“I told (my assistant coaches): ‘You hold me accountable to working on it every day some’ … I have a tendency to drift off on that, and I don’t want to drift off on it,” Izzo said of the 2-3 zone. “But we will be, rest assured, a 90-some percent man-to-man team still and hopefully take some of those principles to zone.”

As noted in the story one of the risks in using pressure is allowing quality shots, which is why it’s unlikely that Michigan State will go to it. But even with Izzo vowing that his team will work on the zone, that doesn’t mean they’ll be playing it as often as Syracuse does.

Man-to-man has been Michigan State’s staple and it will continue to be. But it doesn’t hurt to look for other ways to keep opponents from getting the looks they want, especially if teams have five fewer seconds to find those shots.

Virginia used 3-on-3 to adjust to new shot clock

Malcolm Brogdon
Associated Press
Leave a comment

When the college basketball rules committee made the decision to trim the shot clock down to 30 second from 35, one reason for the switch was the desire to improve offensive production. With offensive numbers at their lowest point in years, proponents of the move see the shot clock change as a necessary move if scoring is to improve.

Whether or not that winds up being the case will be seen throughout the upcoming season, but teams are still having to make adjustments during the preseason.

Virginia, which has played at a snail’s pace (and with great success, mind you) in recent years, made some adjustments to their summer work in anticipation of playing with a 30-second shot clock. One adjustment was more games of 3-on-3 with a 15-second shot clock, which forced all involved to be more decisive in their offensive decision-making.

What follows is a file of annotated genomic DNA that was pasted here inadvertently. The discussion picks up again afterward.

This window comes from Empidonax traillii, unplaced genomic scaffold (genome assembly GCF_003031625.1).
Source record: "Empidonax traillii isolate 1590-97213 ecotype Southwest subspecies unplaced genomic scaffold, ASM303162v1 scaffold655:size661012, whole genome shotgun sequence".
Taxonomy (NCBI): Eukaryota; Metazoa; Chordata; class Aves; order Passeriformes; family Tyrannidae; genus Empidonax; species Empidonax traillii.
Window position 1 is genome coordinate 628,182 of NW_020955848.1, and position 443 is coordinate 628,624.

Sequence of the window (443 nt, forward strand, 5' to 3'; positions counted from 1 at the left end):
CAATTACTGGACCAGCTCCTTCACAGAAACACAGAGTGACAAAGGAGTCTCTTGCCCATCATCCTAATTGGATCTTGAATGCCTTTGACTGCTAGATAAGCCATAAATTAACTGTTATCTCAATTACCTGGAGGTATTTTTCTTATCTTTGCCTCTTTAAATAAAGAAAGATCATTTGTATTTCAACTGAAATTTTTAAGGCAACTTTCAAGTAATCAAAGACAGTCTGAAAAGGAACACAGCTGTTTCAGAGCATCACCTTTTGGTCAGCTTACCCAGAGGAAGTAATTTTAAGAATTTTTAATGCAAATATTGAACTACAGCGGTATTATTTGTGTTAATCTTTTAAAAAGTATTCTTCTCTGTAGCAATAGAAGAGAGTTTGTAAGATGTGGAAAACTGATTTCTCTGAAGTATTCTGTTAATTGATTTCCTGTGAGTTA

While the pack-line defense will always be a staple of Tony Bennett’s teams, the feeling in Charlottesville is that they’ve got the offensive firepower needed to both play faster and be more efficient offensively than they were in 2014-15 (29th nationally in adjusted offensive efficiency per Ken Pomeroy). One of the players who will lead the way is senior guard Malcolm Brogdon, who led the team in scoring and was a first team All-ACC selection, and he discussed the team’s outlook with Mike Barber of the Richmond Times-Dispatch.

And even though Anderson’s highlight-reel shot blocking was the thing that frequently fueled fast-breaks for U.Va. last season, Brogdon and [Anthony] Gill said they expect this year’s team to actually push the tempo even more.

“I think we’re going to be a team that gets out and runs more,” Brogdon said. “I think we’ll have three guards on the floor, most of the time, will be able to handle the ball as a point guard and get out in transition. I think we’ll play a lot faster.”

Brogdon and Gill are two of the team’s three returning starters with point guard London Perrantes being the other, and the Cavaliers also return most of their reserves from last year’s rotation. That experience will help them on both ends of the floor as they prepare for a run at a third straight ACC regular season title. And in theory it also allows them to extend themselves a bit more offensively than they did a season ago.